Tongues were set wagging this week when it was reported that the Hamptons mansion belonging to Josh Aaronson (Adrien Brody) on “Succession” had sold for a whopping $45 million! Bummed you missed out on the ultra-exclusive listing? Don’t be! Fans still hoping to snag a piece of the “Succession” pie are in luck as another locale from the hit HBO drama is currently up for grabs.
The series, which chronicles the daily lives of the highly dysfunctional and ruthless Roy family, is notorious for showcasing some of New York’s finest real estate. And this spot is no different! Situated on the 29th floor of the famed Woolworth Building, the sprawling flat, known as Pavilion A at the Woolworth Tower Residences, currently serves as the luxe onscreen home of Kendall Roy’s (Jeremy Strong) ridiculously understanding ex-wife, Rava (Natalie Gold).
Located just steps from City Hall Park at 2 Park Place in Tribeca, the landmark Woolworth Building, dubbed “The Cathedral of Commerce,” was designed by architect Cass Gilbert for five-and-dime-store store magnate F.W. Woolworth in 1913. (Please remember this is a private building. Do not trespass or bother the residents or the property in any way.) Consisting of a 30-story base capped by a 30-story tower, the neo-Gothic marvel stands 792 feet above the bustling street below and is one of the most iconic pieces of the Manhattan skyline.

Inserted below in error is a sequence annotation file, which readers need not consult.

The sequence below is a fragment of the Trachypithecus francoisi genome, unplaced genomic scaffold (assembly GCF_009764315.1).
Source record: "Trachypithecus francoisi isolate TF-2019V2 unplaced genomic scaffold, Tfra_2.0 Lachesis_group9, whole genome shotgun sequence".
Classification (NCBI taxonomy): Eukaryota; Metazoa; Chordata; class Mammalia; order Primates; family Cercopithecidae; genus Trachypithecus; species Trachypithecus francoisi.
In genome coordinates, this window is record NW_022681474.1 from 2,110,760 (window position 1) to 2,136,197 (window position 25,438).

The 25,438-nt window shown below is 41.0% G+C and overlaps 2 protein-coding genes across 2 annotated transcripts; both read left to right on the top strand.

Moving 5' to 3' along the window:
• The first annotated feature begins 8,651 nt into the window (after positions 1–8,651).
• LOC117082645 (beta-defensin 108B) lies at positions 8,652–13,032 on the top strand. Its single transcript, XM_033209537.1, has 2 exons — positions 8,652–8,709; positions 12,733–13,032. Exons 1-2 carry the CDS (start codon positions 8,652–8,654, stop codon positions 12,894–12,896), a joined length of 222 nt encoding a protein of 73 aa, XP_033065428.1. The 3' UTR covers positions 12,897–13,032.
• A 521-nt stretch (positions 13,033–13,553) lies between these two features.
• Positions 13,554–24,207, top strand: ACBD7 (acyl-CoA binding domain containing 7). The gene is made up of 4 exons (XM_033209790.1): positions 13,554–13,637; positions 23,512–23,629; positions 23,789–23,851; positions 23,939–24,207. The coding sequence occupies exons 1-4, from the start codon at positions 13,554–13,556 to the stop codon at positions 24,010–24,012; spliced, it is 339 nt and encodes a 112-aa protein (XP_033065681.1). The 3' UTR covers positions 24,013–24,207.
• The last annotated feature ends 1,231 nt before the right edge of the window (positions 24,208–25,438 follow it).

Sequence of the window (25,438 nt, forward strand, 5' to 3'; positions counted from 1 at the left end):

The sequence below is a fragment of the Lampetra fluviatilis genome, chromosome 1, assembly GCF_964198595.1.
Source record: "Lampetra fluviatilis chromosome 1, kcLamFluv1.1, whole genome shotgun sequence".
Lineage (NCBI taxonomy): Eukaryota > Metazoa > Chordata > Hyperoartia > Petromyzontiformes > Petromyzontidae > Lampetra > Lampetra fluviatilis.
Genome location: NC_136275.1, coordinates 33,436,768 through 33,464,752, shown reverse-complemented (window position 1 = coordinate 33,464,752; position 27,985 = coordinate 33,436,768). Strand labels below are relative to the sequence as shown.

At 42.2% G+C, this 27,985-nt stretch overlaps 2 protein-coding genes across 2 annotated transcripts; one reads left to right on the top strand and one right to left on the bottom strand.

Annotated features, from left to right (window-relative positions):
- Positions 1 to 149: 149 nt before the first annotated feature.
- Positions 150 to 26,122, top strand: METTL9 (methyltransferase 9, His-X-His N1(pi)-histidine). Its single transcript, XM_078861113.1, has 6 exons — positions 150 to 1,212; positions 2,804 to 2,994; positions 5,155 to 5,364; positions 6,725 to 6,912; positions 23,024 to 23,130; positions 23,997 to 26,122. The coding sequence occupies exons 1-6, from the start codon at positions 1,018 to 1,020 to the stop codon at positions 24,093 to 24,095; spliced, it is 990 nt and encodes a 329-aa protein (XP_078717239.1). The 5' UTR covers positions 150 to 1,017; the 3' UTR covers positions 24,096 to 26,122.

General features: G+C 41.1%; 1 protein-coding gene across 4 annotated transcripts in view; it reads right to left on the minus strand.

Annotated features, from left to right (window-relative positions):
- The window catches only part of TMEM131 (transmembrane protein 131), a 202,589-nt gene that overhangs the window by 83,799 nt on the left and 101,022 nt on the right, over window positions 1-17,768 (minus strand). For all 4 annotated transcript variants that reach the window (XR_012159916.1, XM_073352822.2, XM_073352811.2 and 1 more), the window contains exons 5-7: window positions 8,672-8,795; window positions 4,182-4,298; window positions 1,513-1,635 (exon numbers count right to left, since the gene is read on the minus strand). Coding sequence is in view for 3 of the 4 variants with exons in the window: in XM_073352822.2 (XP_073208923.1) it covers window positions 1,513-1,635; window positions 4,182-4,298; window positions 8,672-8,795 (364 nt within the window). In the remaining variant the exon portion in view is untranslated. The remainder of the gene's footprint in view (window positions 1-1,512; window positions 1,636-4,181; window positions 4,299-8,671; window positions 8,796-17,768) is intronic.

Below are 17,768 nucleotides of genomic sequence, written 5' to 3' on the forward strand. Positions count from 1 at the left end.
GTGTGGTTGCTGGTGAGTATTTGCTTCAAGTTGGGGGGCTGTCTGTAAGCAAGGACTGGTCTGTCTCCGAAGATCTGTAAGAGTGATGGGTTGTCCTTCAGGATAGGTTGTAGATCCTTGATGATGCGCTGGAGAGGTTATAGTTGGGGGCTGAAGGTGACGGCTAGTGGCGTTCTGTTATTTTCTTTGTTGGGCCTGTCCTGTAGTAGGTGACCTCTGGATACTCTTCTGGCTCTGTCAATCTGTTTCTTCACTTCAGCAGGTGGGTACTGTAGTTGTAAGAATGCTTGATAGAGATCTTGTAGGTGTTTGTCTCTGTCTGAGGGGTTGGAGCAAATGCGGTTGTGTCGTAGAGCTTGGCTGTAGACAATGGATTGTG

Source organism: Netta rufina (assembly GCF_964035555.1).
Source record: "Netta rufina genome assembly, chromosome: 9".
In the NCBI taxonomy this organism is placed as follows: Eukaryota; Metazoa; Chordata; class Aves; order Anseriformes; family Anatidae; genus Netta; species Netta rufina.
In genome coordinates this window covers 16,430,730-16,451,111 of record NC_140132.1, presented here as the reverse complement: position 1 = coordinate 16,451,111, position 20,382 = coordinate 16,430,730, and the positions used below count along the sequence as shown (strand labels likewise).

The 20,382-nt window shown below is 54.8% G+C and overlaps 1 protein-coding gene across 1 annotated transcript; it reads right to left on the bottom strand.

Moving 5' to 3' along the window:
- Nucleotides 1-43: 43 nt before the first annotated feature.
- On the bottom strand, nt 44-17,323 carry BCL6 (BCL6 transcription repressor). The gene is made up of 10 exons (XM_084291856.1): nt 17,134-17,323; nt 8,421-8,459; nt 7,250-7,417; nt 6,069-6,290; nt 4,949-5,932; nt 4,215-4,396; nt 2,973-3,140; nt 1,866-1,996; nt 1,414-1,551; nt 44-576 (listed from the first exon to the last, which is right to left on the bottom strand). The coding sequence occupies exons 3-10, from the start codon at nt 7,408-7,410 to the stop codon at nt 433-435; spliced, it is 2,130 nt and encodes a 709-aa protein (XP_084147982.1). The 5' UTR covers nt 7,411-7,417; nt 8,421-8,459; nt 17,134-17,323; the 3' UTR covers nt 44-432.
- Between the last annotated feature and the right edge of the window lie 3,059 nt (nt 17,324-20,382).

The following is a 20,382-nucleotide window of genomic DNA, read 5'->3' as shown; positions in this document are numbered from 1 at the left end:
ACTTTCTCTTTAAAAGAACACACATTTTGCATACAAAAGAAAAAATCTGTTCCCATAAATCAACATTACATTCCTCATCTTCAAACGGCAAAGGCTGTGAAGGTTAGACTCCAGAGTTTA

Both a National Historic Landmark and a New York City Designated Landmark, the building was initially comprised of office space for the Woolworth Company and Irving National Bank, among others. Following a sale to Alchemy Properties in 2012, the top 30 floors were revamped into an upscale condominium complex consisting of 32 loft-like units known as the Woolworth Tower Residences. Thierry Despont, the associate architect responsible for the Statue of Liberty’s 1986 restoration, was enlisted to head up the project and reimagine all interior spaces. For inspiration, he looked to the building’s illustrious past, telling Vanity Fair, “You cannot practice architecture without knowing history.” His plans, which protected many of Gilbert’s original design elements, were passed unanimously by the Landmarks Preservation Commission members, one of whom commended, ‘This is an extraordinarily carefully conceived idea of an adaptive re-use.’”
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